- A trance classic turns 20.
- Rewind is a review series that dips into electronic music's archives to dust off music from decades past.
Sometimes the biggest track is also the best. "Xpander" is a tune that almost every dance music fan of a certain age knows. It was on the radio, appeared on compilations and featured in the third edition of Wipeout, a video game series known for embracing electronic music. Named after the Oberheim Xpander synthesizer, the 11-minute original captures everything that was great about Sasha at the top of his game.
It was hard to find a DJ more universally loved than Sasha in 1999. Five years earlier, Mixmag crowned him the "Son of God," a nickname that actually stuck. By the end of that decade, he'd put together some of the best mix CDs of all time, including the San Francisco entry in the Global Underground series and Northern Exposure, made with his long-time musical partner John Digweed. The duo were also residents at New York's Twilo, then one of the most important nightclubs in the world. In 1999, their heady, melodic trance sound was at its height, bolstered by the release of "Xpander," a track seen by many as the style's pinnacle.
Sasha produced "Xpander" with Charlie May from the trance group Spooky, who would afterwards become his right-hand man in the studio. "'Xpander' had been around in one form or another as a Spooky track for a while," May told me over email. "We used to perform a breakbeat version live during the early '90s, but we could never make it stick in the studio. It got put to one side and only survived as a short piece of audio on a DAT tape. There was no hard disk recording of it, no saved patch, no backup. Even the original synth we used had been sold. Sasha was at my house one day and asked, 'What else have you got?'"
"Xpander" still sounds like the future. Every element shimmers. The sounds are rich and full. New melodies and synths weave themselves into the tapestry, capturing the dizzy rush of late-'90s progressive house and trance. In this era, trance producers approached music like jam bands. Motifs appear in different configurations, the tracks careening through breakdowns and reprises. Classic trance tunes often stretched past ten minutes, with more tangents than you generally get from house or techno. It was ultra-detailed music that sounds like it took months to make, every single note, bleep and beat polished to a sheen.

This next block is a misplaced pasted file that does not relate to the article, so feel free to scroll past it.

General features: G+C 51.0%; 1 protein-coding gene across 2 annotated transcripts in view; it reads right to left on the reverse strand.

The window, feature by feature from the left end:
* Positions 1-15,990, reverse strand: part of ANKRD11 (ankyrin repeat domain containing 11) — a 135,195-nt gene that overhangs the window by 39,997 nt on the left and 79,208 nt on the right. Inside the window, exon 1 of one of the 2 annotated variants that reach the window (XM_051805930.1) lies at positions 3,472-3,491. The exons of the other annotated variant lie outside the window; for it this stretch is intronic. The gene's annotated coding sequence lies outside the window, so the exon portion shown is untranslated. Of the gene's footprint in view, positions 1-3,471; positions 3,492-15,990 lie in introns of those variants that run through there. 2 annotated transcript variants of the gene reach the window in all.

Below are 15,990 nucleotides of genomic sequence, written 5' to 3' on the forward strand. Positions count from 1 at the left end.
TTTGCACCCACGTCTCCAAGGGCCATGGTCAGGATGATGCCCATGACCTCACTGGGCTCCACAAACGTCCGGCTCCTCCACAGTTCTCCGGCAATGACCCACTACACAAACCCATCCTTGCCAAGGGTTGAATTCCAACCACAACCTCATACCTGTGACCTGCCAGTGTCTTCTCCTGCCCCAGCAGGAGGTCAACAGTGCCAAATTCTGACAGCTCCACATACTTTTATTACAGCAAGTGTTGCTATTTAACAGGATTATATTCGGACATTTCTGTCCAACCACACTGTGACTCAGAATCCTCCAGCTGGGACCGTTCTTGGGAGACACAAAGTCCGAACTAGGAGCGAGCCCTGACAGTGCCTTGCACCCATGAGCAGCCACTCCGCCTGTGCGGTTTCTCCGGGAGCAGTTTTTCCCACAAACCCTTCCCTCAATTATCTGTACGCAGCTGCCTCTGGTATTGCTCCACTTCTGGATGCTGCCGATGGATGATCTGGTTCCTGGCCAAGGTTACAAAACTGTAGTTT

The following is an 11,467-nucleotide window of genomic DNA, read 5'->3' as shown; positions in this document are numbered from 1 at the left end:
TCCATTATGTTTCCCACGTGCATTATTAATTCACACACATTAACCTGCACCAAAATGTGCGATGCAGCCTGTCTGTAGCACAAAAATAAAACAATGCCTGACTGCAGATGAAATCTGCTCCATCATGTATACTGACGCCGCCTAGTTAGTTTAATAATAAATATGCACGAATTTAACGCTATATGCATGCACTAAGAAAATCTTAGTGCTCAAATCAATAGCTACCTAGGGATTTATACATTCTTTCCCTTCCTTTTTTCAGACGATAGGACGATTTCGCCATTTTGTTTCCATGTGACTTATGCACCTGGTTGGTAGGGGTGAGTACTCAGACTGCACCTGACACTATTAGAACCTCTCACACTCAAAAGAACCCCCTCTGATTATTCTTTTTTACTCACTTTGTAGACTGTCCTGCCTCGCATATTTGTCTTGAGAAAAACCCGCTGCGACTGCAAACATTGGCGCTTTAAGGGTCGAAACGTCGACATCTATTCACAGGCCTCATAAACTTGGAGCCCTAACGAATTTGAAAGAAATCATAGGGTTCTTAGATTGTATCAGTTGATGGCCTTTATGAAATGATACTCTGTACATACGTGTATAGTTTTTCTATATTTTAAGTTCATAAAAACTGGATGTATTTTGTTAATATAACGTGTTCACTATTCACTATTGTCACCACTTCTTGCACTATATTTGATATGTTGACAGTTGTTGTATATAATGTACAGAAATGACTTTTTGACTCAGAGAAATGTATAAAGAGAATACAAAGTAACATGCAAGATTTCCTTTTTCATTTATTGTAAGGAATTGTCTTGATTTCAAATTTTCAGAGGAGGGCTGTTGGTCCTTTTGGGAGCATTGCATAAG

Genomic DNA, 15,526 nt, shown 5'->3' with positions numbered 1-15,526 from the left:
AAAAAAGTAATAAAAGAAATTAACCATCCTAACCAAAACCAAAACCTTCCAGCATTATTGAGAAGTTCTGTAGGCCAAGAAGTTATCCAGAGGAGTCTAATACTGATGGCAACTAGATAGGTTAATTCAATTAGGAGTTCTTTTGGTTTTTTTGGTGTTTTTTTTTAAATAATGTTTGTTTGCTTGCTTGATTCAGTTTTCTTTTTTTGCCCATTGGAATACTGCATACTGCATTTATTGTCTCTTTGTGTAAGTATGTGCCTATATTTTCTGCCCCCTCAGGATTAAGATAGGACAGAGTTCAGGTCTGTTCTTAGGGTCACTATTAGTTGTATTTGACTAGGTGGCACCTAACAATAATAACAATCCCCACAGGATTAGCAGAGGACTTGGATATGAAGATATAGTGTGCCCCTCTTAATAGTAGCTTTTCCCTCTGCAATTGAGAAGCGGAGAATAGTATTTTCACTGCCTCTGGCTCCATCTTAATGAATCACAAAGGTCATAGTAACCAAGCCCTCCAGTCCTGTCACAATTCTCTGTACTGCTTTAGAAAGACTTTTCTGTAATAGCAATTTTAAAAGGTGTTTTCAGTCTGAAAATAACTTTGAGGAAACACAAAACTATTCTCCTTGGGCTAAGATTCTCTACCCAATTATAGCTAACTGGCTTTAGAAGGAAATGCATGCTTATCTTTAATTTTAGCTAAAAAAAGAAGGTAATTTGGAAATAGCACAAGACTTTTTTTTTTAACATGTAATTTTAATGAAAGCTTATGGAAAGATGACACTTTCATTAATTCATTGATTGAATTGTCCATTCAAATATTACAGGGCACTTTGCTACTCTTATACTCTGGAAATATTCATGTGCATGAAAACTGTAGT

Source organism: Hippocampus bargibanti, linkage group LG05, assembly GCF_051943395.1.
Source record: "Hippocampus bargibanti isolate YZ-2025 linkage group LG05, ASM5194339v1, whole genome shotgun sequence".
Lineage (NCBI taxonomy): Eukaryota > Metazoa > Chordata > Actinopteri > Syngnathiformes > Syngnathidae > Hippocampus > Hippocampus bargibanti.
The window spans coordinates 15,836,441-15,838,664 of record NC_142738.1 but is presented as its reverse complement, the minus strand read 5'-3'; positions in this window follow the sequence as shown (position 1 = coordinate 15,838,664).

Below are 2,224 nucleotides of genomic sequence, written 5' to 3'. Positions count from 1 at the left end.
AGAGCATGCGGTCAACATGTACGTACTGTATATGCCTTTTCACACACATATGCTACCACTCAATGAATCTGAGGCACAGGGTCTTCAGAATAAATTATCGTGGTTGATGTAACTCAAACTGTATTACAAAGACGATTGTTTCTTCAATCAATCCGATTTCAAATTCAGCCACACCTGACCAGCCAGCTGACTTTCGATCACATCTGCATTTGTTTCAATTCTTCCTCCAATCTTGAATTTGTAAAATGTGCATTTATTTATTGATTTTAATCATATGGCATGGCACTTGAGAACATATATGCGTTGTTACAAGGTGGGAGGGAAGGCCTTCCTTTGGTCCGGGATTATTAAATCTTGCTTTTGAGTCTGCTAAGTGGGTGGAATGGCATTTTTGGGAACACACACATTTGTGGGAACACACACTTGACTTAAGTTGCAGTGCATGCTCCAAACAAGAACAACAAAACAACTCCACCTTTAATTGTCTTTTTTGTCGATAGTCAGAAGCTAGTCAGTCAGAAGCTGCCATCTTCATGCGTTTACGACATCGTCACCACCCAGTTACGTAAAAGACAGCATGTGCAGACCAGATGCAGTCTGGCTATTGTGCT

Part of that, May explained, is "team effort." In addition to May and Sasha, there was John Hourihane, who installed new mixing desks, along with Flipper Dalton and Cheeky Paul, who helped with sound design and production. These were the kind of resources a superstar DJ like Sasha could get in those days, a whole crew of people helping you perfect your track.
"I remember that being a difficult record to mix down," Sasha told Point Blank Music School. "We actually went through about two or three different engineers to try to get it right, and they still didn't get it right. In the end, me and Charlie mixed it down on our own."
It was worth the extra effort. "Xpander" instantly became a fan favourite, used as the centrepiece of Sasha's genre-defining mix, Global Underground 013: Ibiza. Sasha remains one of the top DJs in the world, these days pushing a more conventional, trance-inflected techno sound. But "Xpander" remains his crowning achievement. It's the pinnacle of trance. 20 years later, it hasn't been topped.